give the video a like and share it with a friend! And here are some other cool videos I think
you’ll enjoy. Just click to the left or right, and stay
on the Bright Side of life!

 

32 Responses

  1. ecclestonsangel

    November 5, 2019 4:32 pm

    Narrator: Bomb-bar-dee-yay. Me(cringing): no, actually, everyone, including the company, pronounces it Bomb-ba-deer. Nothing too fancy. Actually, now it's called Airbus.

    Reply
  2. Swiss 008

    November 5, 2019 8:35 pm

    Bright Side: Why Planes don‘t fly in extreme heat..
    Dubai: We have now 45 Degrees (Celsius), Planes are still flying…

    Reply
  3. George Spettigue

    November 5, 2019 10:28 pm

    BRIGHT SIDE – As a retired airline pilot, you got the basic concepts right, but placed the emphasis in the wrong place.  The primary effect of increased heat is decreased engine performance.  Additionally, airlines, and therefore their pilots, are not allowed to extrapolate performance charts beyond what the manufacturer has provided.  Example:  Several years ago, Alaska experienced extremely high air pressure, meaning that the air was more dense, improving performance, but because the charts did not include that level of high barometric air pressure, the airlines were forced by regulation to cancel flights until that area of extremely high pressure moved on or reduced its pressure!  Thanks for your efforts at explaining our problems to the non-pilot!

    Reply
  4. George Spettigue

    November 5, 2019 10:41 pm

    BRIGHT SIDE – Just a follow on to my previous post regarding aircraft performance,  without getting into the weeds and discussing all of the variables that the pilot and his dispatcher have to take into account.  Basically, the only item that is variable is the weight of the aircraft, therefore based on the conditions extant at the time of take off (or landing), the weight of the aircraft must be reduced to permit its performance to meet the regulatory requirements, all of which are based upon safety, including an engine failure at the most critical time of the take off (or of a go around, in the case of a landing)!  Remember that the secret of a long and successful aviation career can be summed up in 3 words:  "DON'T HIT NUTHIN' !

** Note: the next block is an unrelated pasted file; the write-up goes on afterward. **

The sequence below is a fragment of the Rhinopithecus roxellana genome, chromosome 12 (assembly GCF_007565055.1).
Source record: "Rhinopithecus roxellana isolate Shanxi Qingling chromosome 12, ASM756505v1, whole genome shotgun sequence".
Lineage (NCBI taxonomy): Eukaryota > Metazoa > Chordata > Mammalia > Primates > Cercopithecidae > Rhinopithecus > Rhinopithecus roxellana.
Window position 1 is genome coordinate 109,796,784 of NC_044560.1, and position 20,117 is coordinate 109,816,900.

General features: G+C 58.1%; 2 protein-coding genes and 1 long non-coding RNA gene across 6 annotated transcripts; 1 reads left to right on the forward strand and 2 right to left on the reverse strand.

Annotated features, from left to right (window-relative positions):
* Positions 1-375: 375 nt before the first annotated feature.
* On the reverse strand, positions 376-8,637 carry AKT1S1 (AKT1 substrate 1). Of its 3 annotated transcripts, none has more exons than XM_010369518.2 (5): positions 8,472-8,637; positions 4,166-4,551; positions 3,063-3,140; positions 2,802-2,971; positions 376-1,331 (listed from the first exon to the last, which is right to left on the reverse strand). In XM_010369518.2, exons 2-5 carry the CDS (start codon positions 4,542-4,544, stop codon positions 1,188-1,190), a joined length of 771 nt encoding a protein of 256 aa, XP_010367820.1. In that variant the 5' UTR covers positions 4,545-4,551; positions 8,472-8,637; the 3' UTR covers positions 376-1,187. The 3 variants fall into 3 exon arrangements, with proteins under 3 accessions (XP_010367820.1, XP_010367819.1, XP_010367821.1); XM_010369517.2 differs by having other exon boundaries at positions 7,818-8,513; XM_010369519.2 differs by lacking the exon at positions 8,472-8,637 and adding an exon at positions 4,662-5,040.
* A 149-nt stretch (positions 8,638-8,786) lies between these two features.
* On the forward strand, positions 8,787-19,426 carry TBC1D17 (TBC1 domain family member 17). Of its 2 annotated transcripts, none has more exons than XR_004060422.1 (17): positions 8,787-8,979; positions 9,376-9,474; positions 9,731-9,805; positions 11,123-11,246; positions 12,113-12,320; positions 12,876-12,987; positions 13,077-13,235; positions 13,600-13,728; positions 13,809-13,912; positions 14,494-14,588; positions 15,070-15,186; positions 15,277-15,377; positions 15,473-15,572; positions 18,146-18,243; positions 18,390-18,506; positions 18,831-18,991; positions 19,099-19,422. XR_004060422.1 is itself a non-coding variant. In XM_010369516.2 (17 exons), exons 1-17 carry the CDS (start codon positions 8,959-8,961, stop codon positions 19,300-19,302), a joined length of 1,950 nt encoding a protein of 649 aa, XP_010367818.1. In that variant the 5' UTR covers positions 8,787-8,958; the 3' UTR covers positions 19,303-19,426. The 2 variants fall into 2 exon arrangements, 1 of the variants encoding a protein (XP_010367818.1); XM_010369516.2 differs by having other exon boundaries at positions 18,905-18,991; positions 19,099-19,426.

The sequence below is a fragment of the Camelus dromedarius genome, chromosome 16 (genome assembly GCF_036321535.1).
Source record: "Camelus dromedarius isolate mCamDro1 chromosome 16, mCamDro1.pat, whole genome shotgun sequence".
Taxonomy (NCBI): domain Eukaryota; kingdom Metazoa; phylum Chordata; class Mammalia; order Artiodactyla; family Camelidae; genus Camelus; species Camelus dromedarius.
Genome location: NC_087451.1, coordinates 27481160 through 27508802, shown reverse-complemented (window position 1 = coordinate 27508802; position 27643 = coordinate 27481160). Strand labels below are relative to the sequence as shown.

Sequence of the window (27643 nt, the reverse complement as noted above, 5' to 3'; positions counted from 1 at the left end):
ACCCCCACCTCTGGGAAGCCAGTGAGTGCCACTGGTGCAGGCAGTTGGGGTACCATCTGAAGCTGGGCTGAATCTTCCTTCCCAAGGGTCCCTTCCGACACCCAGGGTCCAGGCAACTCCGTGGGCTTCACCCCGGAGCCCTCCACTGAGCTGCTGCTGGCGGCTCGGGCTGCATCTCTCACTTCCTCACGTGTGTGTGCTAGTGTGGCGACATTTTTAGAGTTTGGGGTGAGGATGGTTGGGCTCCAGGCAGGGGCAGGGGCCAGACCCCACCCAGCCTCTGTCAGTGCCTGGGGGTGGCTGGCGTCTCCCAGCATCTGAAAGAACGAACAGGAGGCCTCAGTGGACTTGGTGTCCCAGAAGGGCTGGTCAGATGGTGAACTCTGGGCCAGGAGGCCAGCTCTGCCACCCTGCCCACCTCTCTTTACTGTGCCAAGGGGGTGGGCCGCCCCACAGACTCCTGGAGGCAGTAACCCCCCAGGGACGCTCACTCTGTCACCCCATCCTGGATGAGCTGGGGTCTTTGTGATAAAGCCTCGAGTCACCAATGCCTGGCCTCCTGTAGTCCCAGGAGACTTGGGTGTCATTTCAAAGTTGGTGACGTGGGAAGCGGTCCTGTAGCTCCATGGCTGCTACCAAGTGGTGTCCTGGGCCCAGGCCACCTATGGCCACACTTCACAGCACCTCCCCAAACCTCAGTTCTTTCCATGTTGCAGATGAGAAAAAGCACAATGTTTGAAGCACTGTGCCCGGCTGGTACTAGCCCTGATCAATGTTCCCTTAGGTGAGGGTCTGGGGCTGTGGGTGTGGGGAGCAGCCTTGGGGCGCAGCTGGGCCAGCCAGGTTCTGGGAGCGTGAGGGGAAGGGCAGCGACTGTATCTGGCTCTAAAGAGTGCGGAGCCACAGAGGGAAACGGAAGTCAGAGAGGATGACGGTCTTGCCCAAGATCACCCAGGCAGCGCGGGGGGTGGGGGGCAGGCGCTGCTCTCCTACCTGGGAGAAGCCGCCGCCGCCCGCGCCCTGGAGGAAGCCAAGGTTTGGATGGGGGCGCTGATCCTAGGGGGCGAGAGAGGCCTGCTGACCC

Reply
  5. ajr993

    November 6, 2019 5:17 am

    I don't really get why this channel is so popular. This guy sounds condescending; like he's talking to a small child or someone with mental retardation.He takes forever to get started, really over simplifies things, and makes some very lame jokes as well.

    Reply
  6. Randy Smith

    November 6, 2019 5:46 am

    Caution this poster has their mind set on creating lies about airplanes. Do your own investigation before believing .

    Reply
  7. Robert Heinkel

    November 7, 2019 1:34 am

    After 24 years in the USAF, as a crew chief, flying everywhere around the globe, we never cancelled a flight due to heat. Flying in extreme heat might limit the cargo/fuel carrying capacity.

    Reply
  8. Arslan Shaik

    November 7, 2019 7:14 pm

    8:10 Great Video I learnt some airplanes can have engines backwards. Thank you for this precious information.❤

    Reply
  9. Jesper Frøtlund

    November 7, 2019 10:18 pm

    Correction: Planes fly due to LOWER pressure on the TOP of the wing, rather than due to the higher pressure under the wing.
    80-90% of the total lift comes from the low pressure on the top, whereas only 10-20% of the total lift comes from under the wing !!!

    Reply
  10. Jeremy Miller

    November 8, 2019 10:23 am

    This is totally wrong. Wings don't "direct air down" they create high pressure under the wing and low pressure on top, when air is hot, the particles are further apart from each other and is harder to condense those particles under the wing to gain enough lift.

    Reply
  11. Yogesh Maniar

    November 9, 2019 4:23 pm

    Why am I watching this ? Planes still fly …..no matter what the weather is. They may crash, but who cares!
    Take this f…..g Dark Side guy when it crashes.

    Reply